Sunday, August 6, 2023


 Things you want from a baby horse at her first show:

  • Can be led - Check!  Very polite, no need for the rope halter or a chain shank, Kiki is a lady and goes where she is asked with minimal hauling the handler off in search of grass or mischief

  • Can be trotted - Check!  Could use some more enthusiasm honestly, she's a bit too polite right now.  Very lady like trotting does not show off her movement but it earned her points with the handler who found her easy to manage and steer.
  • Can be groomed - Check!  She loves it.  The baths have taken some work but now that she realizes warm water and soap lead to whole body scrubs, she is on board.  Good thing she likes it, her four white stockings take a lot of scrubbing.  She likes having her belly curried so we'll keep up on that, don't want to lose that.

  • Can be stabled - Check!  She enjoyed having her own stall with her own hay net.  She made friends with the buckskin yearling pony filly next door and anyone else that was willing to stop by and visit with her.  She's fairly neat for a filly, just one manure stain that needed a scrub but I had to stay on top of picking her stall because her color shows any bit of dirt.  By the last day she was not happy to go back into her boring box but she was so polite I got comments from the neighbors.

  • Can be trailered - Check!  While her bff was having none of the trailering, Kiki saw that the food lady was in there and she had a hay net.  A quick sniff and check to make sure the flooring was up to her standard before she hopped up the step so she could get her food.  Pony has a one track mind.
  • Eats/drinks/sleeps - Check!  Especially eats, this girl will eat anywhere, any time.  When her friend was being dramatic about the trailer, she was happily grazing and ignoring everything.  So long as she had a hay net, we could braid and groom with her loose in her stall.  She did get some Gastro Guard as a preventative each day but that tummy was never empty.  She also slept a lot.  Saturday included three lay down naps during the day.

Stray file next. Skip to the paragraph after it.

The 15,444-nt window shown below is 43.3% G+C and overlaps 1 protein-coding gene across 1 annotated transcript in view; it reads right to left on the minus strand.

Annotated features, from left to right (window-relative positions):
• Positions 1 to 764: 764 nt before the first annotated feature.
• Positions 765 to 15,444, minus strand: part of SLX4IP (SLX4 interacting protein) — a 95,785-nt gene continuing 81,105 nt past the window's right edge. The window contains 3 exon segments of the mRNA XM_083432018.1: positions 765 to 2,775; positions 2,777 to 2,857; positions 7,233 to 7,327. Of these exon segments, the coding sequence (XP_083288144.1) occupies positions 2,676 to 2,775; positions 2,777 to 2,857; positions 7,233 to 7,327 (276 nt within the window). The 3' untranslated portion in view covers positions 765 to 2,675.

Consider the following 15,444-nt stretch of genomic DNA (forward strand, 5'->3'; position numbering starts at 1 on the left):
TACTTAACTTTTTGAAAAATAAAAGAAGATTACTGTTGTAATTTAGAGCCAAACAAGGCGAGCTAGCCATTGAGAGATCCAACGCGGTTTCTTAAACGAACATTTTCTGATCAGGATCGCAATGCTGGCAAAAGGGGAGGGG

• Doesn't bite/kick/trample anyone - Check!  So, so people friendly.  She was delighted that everyone wanted to pet her and tell her she was pretty.
  • Can be braided - HAHAHAHAHA NOPE.  Oh, you can braid her.  She doesn't mind a bit, stands there eating hay with perfect manners.  Within five minutes of me leaving the stall she had one out.  Fifteen minutes she had four or five.  Forty-five minutes?  Disaster.  She uses her hind foot and systematically tears them out as soon as you leave.  She will also go down and roll to shove shavings into them or drag along the wall to bust the bands.  I ended up doing her last class with her hair down each day since it was her Welsh class and the other Welsh owner wanted to show her horse as a native pony with her hair down.  I certainly wasn't going to argue against taking her braids out early.  She was so damn good about so many things, I was not going to fight her on her braids.  We just took them out after her yearling pony filly class and called it a day.  That's a fight we'll handle another time.

So Cheeky Kiki is a show pony!  She was last in almost every class (got first of two in her second Welsh class) but she's in an awkward stage and doesn't understand that a show is when you get sassy and big.  She's very cooperative but the judges wanted to see more push and freedom in her movement.  We all know it's there, just not in the ring.  Yet.  She may be one of those that does better when she's three, all cobbed out, and a confident mare as opposed to a confused filly.  The goal for the weekend was to introduce her to showing in a positive way and we completely succeeded at that.  We both learned a lot.  Her breeder was the show photographer so I know we'll have lovely pictures soon.

I need to find a neck cover in size small pony before her next show.  I won't have any kind of a chance of keeping her braided without some armor.  But it's a good primary problem to have.

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